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A Descriptive Analysis of the
Presidential Faculty Fellows Program:

Contributions to Science and Engineering
through Leadership in Research and Teaching

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Table of Contents
Executive Summary
I. Introduction
II. Characteristics of PFF Program
III. Impact of PFF Program
IV. Summary and Conclusions
Appendix A: Tenure-Track Faculty Who Received a PFF Grant
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Executive Summary

Study Overview

Background. The Presidential Faculty Fellows (PFF) program was initiated in 1992 at the request of President George Bush to recognize and support the scholarly endeavors of tenure-track faculty. Administered by the National Science Foundation (NSF), from FY 1992 through FY 1995, the program provided a total of 120 young faculty with $100,000 per year for up to 5 years. Fellows could use PFF funding to (1) undertake self-designed, innovative research and teaching projects; (2) establish research and teaching programs; and (3) pursue other academic-related activities. By funding these activities, the Foundation sought to

  • recognize, honor, and promote the integration of high-quality teaching and research in science and engineering fields;
  • foster innovative and far-reaching developments in science and technology;
  • create the next generation of academic leaders; and
  • improve public understanding of the work of scientists and engineers.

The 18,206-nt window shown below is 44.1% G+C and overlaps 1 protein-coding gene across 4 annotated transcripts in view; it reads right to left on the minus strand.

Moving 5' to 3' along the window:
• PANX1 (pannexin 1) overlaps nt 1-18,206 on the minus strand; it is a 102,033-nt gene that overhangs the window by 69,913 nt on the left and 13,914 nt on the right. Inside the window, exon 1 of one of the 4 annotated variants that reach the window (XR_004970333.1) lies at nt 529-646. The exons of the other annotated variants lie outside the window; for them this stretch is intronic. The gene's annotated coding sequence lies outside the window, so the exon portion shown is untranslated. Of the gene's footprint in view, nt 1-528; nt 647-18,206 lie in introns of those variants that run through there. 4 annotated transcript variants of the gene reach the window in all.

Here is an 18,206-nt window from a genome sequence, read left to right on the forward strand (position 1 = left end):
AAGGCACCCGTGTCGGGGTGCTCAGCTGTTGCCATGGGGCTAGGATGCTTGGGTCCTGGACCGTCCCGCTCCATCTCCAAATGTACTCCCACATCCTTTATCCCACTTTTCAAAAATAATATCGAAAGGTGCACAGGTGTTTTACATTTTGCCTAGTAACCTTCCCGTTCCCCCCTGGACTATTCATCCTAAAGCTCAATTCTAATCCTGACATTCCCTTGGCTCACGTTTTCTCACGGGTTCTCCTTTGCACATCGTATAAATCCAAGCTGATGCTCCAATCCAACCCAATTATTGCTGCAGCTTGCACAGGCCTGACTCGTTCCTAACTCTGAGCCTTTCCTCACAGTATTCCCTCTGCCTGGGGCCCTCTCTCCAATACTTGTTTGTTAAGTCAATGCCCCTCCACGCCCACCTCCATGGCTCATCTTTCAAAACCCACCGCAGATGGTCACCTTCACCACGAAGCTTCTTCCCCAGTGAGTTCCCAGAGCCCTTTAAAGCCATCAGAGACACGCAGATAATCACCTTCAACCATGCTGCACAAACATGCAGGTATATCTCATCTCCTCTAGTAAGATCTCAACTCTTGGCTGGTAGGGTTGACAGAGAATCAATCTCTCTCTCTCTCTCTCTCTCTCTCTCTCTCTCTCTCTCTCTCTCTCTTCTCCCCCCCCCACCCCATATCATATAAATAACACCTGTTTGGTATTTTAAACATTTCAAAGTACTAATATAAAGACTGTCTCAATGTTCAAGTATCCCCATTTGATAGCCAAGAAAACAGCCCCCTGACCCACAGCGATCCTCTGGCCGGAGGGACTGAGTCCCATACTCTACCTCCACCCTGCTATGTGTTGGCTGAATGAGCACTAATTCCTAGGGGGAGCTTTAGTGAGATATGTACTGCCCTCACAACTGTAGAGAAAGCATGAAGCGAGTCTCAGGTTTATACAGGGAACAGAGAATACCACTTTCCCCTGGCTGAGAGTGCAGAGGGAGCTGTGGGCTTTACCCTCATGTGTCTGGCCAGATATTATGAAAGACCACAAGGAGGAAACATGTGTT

In FY 1996, the PFF program was supplanted by the Faculty Early Career Development Program (CAREER). CAREER funded a much higher number of fellows annually (350 compared to 30) and allowed for variation in the amount and duration of funding across awardees. CAREER is also supplemented by the Presidential Early Career Awards for Scientists and Engineers (PECASE), a multiagency fellowship program that allows the recipients to receive a total maximum funding level of $500,000 for over 5 years.

This report describes the PFF-related experiences of the 120 faculty members who received financial support through the PFF program. It addresses the following issues:

  • What were the characteristics of PFF nominees and awardees?
  • What types of activities have Fellows undertaken?
  • What is the range of achievements that have been attained by Fellows?
  • What lessons about the PFF program could be applied to future NSF initiatives?

Study Methodology. The study of the PFF program relied heavily on existing materials to chronicle the activities and accomplishments of the 120 Fellows. To some extent, it can be considered an experiment in data mining, an exploration of the utility of trying to develop a rich understanding of a program's impact from routinely maintained documents. Exhibit 1 shows the sources of data drawn upon in this study.